In more recent classifications (see below) these patients have either been given the general label of FTD (as distinct from progressive aphasia and semantic dementia) or alternatively frontal/behaviour variant FTD (bv-FTD), a term which we prefer in Cambridge. Key advances have been the development of carer-based interview schedules or questionnaires such as the Neuropsychiatric Inventory (NPI; Cummings et al., 1994), the Frontal Behavioural Inventory (FBI; Kertesz et al., 2000) and the Cambridge Behavioural Inventory (CBI; Bozeat et al., 2000). It has become apparent that conventional frontal lobe tests based largely on executive abilities (planning, set-shifting, problem solving) are not very sensitive to the beginnings of this behavioural form of FTD. A range of exciting recent research has focused on ways of measuring the alterations in social conduct, emotion processing and complex decision making (Gregory et al., 2002; Keane et al., 2002; Lough et al., 2006; Rahman et al., 1999; Rankin et al., 2003; Torralva et al., 2006) (see Chapter 5). A challenge for the next few years is to develop clinically applicable tests of social cognition. Controversy continues concerning the precise location of pathology within the frontal lobes. It had been long assumed that the orbital cortex bears the brunt, particularly in the early stages of the disease, but recent imaging work has emphasised rather the role of the mesial surface (see Chapter 6). Moreover, some of the symptoms typically regarded as “frontal” in nature may, in fact, be secondary to amygdala or insula damage. Studies attempting to relate individual clinical features to site(s) of brain dysfunction using structural or functional imaging are in their infancy (Rankin et al., 2003; Rosen et al., 2002a, 2005; Williams et al., 2005) and it is certain that there will be considerable advances over the next few years.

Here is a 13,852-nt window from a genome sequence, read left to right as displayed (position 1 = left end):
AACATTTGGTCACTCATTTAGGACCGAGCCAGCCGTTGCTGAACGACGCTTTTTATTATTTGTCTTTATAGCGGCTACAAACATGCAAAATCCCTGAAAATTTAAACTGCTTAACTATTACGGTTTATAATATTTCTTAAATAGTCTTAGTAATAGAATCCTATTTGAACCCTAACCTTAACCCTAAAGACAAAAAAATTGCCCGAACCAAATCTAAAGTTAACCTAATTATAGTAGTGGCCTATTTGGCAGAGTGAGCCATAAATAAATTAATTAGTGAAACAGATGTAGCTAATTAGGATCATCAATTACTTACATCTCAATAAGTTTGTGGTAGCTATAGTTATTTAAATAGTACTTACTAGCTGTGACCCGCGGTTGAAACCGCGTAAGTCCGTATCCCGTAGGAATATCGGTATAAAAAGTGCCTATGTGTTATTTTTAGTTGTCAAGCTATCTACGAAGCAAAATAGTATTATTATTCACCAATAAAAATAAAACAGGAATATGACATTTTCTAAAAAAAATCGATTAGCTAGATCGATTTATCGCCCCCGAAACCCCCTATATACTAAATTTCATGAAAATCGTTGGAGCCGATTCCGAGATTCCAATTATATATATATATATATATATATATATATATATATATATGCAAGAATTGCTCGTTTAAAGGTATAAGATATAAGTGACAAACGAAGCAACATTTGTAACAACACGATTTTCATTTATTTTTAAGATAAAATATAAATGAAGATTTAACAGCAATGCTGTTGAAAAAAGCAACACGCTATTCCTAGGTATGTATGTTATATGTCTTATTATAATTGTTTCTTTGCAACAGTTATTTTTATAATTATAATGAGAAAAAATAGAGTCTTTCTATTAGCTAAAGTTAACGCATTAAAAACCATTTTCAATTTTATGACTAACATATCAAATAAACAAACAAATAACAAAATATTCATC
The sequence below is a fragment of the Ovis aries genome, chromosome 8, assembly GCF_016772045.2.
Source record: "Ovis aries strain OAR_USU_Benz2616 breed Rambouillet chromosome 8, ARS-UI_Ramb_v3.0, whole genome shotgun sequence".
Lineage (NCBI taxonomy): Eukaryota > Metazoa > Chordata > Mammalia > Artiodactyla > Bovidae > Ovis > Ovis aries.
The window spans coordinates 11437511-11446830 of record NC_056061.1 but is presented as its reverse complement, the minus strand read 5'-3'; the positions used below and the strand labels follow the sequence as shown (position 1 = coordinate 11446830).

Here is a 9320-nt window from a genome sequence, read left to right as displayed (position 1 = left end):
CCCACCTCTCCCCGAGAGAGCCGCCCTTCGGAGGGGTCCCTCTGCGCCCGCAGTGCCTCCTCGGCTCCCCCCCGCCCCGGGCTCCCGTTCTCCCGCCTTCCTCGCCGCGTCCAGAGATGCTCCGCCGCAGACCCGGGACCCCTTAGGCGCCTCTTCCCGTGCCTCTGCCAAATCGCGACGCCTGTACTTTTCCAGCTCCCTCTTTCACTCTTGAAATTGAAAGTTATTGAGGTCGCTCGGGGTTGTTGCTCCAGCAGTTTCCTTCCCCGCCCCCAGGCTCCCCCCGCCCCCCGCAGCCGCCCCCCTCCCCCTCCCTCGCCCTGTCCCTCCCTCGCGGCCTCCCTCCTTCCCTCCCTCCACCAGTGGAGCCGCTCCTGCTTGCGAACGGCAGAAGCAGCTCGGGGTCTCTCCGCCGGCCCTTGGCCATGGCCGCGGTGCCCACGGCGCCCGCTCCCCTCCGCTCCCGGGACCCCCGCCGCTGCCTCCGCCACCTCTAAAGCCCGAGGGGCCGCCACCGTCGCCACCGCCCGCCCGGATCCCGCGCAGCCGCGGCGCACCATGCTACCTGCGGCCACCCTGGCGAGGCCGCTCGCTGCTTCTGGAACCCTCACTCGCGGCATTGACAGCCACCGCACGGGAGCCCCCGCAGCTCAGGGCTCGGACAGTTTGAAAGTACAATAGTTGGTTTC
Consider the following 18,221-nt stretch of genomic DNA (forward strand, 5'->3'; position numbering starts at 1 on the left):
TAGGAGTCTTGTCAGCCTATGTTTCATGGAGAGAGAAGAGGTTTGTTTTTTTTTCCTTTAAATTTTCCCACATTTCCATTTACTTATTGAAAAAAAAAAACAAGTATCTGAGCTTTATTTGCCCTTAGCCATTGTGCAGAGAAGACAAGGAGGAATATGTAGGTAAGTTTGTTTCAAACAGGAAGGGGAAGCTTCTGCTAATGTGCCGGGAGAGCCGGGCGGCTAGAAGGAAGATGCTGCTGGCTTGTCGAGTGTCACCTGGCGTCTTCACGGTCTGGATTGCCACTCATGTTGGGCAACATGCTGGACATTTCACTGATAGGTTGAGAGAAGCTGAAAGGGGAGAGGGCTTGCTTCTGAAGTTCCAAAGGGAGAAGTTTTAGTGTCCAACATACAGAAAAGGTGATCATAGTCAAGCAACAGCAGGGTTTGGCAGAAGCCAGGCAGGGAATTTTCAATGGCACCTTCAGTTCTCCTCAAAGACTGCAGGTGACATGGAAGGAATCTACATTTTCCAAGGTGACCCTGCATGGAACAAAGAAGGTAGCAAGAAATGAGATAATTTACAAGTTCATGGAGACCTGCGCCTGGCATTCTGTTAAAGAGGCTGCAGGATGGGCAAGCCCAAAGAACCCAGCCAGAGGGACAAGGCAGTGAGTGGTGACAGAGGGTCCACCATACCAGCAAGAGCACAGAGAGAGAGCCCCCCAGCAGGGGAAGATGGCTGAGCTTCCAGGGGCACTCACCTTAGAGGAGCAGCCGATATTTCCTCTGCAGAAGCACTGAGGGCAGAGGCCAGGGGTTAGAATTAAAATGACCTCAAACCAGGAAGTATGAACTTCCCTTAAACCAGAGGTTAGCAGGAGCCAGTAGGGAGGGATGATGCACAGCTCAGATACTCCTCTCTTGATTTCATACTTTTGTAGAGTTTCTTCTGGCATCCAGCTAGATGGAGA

3.1 Progressive aphasia and semantic dementia